ADEBAYO BISOLA IBIRONKE

Meet ADEBAYO BISOLA IBIRONKE, an Academic Staff of Lagos State University.

Specialization

Epidemiology And Biostatistics, Health Management

Designation

Lecturer I

Department

Community Health and Primary Care

Office

At the Community Health And Primary Care department office

Visiting Hour

Appointment on Visitation important

Research Interest

Topic: Epidemiology Of COVID-19 Among The Paediatric Age-group In Lagos State

Description:

Less priority has been placed on COVID-19 in children as it is expected that children are more likely have severe illness and also less likely to transmit the disease. Mortality rate from COVID-19 has also been lower that for other age-groups in the population. However, children can also have severe illness, particularly those with co-morbidities.

It is also important to describe the different manifestations of COVID-19 in children from different regions as this would contribute to a greater understanding of the disease. There is also a need to explore the risk of persistent symptoms following infection with COVID-19 as well as to characterize the features of “long COVID” in Nigerian children

Qualifications

# Certificate SchoolYear
1. MPH (Public Health Field Epidemiology Practice) University of Ibadan 2017

Current Research

A prospective assessment of health-related quality of life among adults newly-diagnosed with pulmonary tuberculosis attending TB-DOTS Facilities in Lagos State

Research Details

Background: Tuberculosis has far-reaching effects on the social, mental and emotional well-being of patients and consequently their health-related quality of life.

Methods: A prospective observational study was conducted. Two hundred and ten (210) consenting patients were consecutively recruited from three local government areas selected in a two-stage sampling.. A semi-structured interviewer-administered questionnaire and the WHOQOL-BREF tool were administered to the respondents. Lung function tests and clinical examinations were also conducted. Patients were assessed at baseline, two and six months. Data was analysed using the Statistical Package for Social Sciences (SPSS) version 22.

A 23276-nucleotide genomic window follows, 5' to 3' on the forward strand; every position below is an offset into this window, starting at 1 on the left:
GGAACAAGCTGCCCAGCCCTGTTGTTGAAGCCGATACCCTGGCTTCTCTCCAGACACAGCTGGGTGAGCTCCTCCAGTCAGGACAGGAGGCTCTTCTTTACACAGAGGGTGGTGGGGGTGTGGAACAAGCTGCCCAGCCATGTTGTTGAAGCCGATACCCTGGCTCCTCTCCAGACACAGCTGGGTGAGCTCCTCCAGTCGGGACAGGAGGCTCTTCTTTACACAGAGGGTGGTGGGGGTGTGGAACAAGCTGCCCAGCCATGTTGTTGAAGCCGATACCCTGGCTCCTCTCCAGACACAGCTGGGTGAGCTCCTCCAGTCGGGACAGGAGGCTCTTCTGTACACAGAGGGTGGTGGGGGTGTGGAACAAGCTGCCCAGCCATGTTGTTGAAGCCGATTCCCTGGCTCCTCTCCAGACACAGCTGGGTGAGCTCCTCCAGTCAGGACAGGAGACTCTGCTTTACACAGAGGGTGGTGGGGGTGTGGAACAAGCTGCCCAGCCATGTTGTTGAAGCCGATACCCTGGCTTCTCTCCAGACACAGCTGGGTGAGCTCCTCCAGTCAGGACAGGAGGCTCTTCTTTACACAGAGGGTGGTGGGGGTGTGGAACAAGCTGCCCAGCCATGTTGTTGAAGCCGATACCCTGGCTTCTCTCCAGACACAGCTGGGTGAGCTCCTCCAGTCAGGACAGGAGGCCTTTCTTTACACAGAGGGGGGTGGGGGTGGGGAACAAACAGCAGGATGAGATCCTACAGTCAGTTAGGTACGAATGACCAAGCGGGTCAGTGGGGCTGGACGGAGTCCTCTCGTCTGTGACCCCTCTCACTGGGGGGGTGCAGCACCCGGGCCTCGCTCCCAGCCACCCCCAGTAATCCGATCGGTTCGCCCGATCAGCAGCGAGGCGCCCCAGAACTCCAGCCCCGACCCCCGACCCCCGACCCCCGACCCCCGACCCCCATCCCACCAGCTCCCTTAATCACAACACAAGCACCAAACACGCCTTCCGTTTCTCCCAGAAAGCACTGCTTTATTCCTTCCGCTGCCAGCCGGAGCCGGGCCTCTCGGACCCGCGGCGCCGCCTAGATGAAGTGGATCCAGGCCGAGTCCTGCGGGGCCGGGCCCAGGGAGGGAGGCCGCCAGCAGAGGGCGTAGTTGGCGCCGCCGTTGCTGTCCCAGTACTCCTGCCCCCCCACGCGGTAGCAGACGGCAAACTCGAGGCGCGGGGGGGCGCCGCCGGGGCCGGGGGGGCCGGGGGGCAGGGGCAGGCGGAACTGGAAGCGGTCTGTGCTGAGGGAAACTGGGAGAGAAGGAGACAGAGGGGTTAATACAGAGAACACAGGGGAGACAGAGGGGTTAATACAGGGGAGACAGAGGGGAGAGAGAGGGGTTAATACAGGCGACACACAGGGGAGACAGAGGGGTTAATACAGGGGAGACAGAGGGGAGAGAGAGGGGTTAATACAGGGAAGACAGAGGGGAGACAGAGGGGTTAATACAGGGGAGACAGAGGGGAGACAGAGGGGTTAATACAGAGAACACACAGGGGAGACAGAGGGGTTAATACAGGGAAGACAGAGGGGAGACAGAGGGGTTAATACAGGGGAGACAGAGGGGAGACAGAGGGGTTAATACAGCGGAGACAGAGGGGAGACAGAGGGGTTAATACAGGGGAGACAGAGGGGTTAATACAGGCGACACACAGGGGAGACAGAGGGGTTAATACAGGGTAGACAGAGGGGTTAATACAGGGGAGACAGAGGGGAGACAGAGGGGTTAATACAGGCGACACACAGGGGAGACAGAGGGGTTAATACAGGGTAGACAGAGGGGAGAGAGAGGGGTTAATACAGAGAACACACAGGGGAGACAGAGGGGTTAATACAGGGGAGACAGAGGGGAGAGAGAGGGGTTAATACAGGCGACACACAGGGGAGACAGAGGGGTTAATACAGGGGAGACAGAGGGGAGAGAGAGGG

Results: The sample population was predominantly male [108 (59.1%)]. The age distribution ranged between 15 and 70 years, with a mean age of 36.7 years (± 12.3) years. Female patients were more likely to be HIV-positive compared with males (OR = 4.5, CI = 2.2 – 9.1).  Health-related quality of life was impaired in the four WHOQOL-BREF domains (physical, psychological, social and environment) at the first contact with respondents, but the values increased over the treatment period, with the largest improvement being in “environment” domain where the mean scores increased from 45.27 (±14.59) to 61.28 (±15.86). Overall HRQOL scores increased from 190.55 (±59.45) to 248.66 (±13.29) by the end of treatment. Unemployment, delay in presentation and HIV status were found to be significantly associated with HRQOL at the baseline (p<0.05). 

Conclusion: Health-related quality of life of respondents with tuberculosis progressively improved across all domains over the treatment period. Delay in presentation, unemployment and HIV status were significantly associated with poor quality of life.                                                                           

Biography

ADEBAYO BISOLA is a Lecturer I at the Department of Community Health and Primary Care

ADEBAYO has a MPH in Public Health Field Epidemiology Practice from University of Ibadan

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